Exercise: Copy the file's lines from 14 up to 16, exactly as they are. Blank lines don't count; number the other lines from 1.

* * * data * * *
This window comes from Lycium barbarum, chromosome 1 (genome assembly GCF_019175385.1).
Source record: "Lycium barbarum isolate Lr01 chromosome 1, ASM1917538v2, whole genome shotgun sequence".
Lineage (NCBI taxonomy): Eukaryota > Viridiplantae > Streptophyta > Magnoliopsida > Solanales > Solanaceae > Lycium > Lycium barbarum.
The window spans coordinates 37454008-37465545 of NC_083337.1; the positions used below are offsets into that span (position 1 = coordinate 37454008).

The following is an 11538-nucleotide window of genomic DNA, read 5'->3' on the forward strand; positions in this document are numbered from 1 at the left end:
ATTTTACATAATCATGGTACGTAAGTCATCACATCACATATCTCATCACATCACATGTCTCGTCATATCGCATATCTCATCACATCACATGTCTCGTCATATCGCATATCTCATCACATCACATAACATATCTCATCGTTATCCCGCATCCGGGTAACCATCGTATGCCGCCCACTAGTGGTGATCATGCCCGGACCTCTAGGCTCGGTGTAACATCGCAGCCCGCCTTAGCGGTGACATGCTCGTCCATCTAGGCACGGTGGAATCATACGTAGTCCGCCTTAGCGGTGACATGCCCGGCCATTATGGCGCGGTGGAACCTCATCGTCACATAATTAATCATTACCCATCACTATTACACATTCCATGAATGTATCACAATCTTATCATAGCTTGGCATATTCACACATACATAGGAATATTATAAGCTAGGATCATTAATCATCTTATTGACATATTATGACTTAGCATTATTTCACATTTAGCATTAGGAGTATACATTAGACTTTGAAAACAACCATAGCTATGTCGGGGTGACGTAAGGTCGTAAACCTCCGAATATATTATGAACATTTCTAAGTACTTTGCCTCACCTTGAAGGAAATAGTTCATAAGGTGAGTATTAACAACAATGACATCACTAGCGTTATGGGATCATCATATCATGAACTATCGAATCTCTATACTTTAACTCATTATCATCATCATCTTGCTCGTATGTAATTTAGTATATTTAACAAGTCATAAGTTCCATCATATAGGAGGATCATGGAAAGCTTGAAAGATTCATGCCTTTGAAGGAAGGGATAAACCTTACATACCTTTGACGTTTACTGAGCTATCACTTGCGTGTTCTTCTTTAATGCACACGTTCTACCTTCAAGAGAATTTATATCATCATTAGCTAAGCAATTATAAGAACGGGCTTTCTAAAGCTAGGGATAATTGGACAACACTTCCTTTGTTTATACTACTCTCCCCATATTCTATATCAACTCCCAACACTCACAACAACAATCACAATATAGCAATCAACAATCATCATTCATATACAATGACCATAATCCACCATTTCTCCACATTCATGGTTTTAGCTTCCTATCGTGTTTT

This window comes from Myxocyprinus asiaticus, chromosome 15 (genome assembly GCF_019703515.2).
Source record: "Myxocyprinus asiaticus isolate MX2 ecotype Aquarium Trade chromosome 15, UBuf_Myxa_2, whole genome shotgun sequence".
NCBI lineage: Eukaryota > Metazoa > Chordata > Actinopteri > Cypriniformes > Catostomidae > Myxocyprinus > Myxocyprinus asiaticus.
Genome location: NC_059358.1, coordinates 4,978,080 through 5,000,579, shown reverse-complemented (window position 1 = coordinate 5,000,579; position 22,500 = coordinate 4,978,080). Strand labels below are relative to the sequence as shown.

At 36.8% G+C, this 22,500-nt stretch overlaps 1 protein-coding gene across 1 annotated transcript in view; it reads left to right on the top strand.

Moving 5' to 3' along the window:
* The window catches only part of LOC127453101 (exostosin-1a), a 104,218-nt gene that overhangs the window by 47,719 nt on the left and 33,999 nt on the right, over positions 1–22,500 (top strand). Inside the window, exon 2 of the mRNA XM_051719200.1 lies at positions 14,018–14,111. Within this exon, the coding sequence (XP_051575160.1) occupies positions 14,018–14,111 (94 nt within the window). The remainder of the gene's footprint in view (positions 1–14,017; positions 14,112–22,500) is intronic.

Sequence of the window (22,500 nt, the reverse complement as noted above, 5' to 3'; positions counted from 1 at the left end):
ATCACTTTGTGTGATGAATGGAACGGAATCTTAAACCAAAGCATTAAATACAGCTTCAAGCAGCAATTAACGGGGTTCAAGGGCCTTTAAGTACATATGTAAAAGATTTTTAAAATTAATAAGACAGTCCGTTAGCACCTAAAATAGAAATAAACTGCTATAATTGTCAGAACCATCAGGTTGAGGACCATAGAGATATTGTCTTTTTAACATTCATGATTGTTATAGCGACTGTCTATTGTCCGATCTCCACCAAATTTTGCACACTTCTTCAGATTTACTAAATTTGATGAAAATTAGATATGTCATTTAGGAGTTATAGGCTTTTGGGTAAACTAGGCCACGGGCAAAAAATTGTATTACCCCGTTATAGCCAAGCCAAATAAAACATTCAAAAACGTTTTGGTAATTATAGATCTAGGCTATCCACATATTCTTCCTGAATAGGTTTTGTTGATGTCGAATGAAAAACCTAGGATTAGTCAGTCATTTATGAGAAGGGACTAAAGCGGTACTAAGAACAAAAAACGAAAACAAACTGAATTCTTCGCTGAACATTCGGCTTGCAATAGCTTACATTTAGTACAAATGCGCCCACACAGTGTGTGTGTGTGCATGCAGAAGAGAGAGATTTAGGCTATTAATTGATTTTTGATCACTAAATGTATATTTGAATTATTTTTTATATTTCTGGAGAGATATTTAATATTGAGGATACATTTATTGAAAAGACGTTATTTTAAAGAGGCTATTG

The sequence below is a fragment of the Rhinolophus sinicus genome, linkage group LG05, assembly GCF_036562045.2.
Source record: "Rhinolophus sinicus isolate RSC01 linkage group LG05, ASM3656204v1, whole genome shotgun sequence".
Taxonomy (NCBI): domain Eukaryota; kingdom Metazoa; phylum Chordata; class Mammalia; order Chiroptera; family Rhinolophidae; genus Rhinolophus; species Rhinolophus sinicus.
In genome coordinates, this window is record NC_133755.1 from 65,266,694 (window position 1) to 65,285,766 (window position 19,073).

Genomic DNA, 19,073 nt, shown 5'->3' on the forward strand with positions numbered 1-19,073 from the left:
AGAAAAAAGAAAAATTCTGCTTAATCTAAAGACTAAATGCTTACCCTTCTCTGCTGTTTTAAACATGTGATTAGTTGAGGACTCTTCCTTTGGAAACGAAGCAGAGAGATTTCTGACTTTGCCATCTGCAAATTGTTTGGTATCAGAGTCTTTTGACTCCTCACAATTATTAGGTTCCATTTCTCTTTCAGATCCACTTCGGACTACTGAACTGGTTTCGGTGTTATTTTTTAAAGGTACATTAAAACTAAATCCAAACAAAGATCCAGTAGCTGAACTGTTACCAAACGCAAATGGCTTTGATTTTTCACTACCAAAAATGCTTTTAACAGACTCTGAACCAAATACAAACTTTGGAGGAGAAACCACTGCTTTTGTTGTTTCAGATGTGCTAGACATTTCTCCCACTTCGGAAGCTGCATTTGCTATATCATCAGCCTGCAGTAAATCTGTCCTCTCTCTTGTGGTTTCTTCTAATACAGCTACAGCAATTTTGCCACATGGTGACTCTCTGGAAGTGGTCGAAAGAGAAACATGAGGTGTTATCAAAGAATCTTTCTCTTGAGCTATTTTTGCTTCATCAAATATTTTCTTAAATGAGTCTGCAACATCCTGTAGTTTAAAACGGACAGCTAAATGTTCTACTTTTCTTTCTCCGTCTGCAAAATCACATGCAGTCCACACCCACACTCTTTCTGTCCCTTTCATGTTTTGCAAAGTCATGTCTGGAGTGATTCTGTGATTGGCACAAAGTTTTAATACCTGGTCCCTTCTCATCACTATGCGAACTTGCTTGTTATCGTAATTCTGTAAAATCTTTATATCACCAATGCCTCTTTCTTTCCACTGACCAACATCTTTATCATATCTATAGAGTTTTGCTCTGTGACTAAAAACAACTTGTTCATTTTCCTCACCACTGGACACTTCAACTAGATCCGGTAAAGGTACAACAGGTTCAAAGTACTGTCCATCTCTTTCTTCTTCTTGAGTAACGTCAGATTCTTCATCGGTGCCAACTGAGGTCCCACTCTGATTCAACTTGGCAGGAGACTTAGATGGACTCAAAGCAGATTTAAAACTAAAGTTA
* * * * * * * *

Sequence of the window (22,500 nt, the reverse complement as noted above, 5' to 3'; positions counted from 1 at the left end):
ATCACTTTGTGTGATGAATGGAACGGAATCTTAAACCAAAGCATTAAATACAGCTTCAAGCAGCAATTAACGGGGTTCAAGGGCCTTTAAGTACATATGTAAAAGATTTTTAAAATTAATAAGACAGTCCGTTAGCACCTAAAATAGAAATAAACTGCTATAATTGTCAGAACCATCAGGTTGAGGACCATAGAGATATTGTCTTTTTAACATTCATGATTGTTATAGCGACTGTCTATTGTCCGATCTCCACCAAATTTTGCACACTTCTTCAGATTTACTAAATTTGATGAAAATTAGATATGTCATTTAGGAGTTATAGGCTTTTGGGTAAACTAGGCCACGGGCAAAAAATTGTATTACCCCGTTATAGCCAAGCCAAATAAAACATTCAAAAACGTTTTGGTAATTATAGATCTAGGCTATCCACATATTCTTCCTGAATAGGTTTTGTTGATGTCGAATGAAAAACCTAGGATTAGTCAGTCATTTATGAGAAGGGACTAAAGCGGTACTAAGAACAAAAAACGAAAACAAACTGAATTCTTCGCTGAACATTCGGCTTGCAATAGCTTACATTTAGTACAAATGCGCCCACACAGTGTGTGTGTGTGCATGCAGAAGAGAGAGATTTAGGCTATTAATTGATTTTTGATCACTAAATGTATATTTGAATTATTTTTTATATTTCTGGAGAGATATTTAATATTGAGGATACATTTATTGAAAAGACGTTATTTTAAAGAGGCTATTG

The sequence below is a fragment of the Rhinolophus sinicus genome, linkage group LG05, assembly GCF_036562045.2.